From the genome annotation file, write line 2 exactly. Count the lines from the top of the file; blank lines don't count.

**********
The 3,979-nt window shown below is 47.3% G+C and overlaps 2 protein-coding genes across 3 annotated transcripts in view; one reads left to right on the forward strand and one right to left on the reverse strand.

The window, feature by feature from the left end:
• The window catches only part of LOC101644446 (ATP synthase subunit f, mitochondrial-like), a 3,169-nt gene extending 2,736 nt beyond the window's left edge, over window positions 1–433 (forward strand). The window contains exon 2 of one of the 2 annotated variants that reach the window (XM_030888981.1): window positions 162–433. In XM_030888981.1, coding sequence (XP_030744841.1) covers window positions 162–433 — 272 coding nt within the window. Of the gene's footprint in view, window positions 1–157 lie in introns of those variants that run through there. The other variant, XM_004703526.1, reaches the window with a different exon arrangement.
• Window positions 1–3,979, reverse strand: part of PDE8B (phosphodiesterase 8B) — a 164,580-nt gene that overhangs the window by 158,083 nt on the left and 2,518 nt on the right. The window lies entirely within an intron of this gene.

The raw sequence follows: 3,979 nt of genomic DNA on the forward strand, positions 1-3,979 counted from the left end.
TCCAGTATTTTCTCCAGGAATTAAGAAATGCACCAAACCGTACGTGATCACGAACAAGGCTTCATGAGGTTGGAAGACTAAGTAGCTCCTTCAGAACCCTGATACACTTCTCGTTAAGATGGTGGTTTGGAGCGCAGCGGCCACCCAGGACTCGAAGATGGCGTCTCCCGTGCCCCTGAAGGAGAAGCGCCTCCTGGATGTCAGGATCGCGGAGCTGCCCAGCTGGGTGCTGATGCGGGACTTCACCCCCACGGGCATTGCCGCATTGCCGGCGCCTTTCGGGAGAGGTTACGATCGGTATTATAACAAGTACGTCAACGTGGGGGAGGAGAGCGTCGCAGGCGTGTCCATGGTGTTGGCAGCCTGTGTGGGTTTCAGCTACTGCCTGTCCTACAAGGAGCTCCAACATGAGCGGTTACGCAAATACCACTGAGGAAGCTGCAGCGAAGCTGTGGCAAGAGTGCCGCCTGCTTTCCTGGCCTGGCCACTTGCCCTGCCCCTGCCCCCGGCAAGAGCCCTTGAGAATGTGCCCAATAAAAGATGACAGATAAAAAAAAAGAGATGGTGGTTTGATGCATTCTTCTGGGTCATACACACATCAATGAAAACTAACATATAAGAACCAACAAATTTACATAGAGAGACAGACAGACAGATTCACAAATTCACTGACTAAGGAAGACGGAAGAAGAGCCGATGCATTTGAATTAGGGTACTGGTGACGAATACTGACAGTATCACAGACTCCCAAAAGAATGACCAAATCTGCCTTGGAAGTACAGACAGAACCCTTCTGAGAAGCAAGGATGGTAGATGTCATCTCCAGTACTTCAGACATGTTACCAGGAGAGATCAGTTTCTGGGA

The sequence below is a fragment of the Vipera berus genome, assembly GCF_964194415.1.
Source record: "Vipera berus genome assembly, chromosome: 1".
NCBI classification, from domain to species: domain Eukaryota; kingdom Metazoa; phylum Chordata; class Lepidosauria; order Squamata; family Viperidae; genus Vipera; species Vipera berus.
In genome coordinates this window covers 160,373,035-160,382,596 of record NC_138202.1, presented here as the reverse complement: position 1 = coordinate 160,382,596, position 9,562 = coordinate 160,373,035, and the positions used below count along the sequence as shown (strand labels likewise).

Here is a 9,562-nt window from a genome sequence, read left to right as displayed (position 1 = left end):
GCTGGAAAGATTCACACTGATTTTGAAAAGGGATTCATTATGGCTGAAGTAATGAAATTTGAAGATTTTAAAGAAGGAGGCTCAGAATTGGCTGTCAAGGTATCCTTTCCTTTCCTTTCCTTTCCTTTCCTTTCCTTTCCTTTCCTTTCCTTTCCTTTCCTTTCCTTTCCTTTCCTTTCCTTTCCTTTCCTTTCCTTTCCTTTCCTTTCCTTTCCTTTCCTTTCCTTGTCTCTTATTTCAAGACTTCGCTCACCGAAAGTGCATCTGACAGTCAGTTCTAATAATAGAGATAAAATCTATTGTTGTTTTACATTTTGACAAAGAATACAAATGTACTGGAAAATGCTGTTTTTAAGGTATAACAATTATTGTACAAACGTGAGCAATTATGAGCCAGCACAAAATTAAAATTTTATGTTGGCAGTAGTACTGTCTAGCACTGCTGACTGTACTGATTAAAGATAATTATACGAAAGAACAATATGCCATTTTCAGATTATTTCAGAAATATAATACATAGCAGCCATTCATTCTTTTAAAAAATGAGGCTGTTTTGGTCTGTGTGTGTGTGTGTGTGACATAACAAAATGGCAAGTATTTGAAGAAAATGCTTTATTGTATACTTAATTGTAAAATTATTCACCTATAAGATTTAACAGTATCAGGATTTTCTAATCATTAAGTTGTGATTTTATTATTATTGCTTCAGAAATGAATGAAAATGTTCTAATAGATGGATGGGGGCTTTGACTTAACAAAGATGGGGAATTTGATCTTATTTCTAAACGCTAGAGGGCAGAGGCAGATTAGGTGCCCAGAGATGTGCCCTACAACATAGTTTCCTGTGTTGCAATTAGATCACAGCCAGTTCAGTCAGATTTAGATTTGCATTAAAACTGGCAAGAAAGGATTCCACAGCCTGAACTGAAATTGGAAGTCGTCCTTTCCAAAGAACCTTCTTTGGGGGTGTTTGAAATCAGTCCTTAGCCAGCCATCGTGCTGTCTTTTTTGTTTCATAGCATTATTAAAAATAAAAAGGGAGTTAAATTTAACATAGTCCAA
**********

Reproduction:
The window, feature by feature from the left end: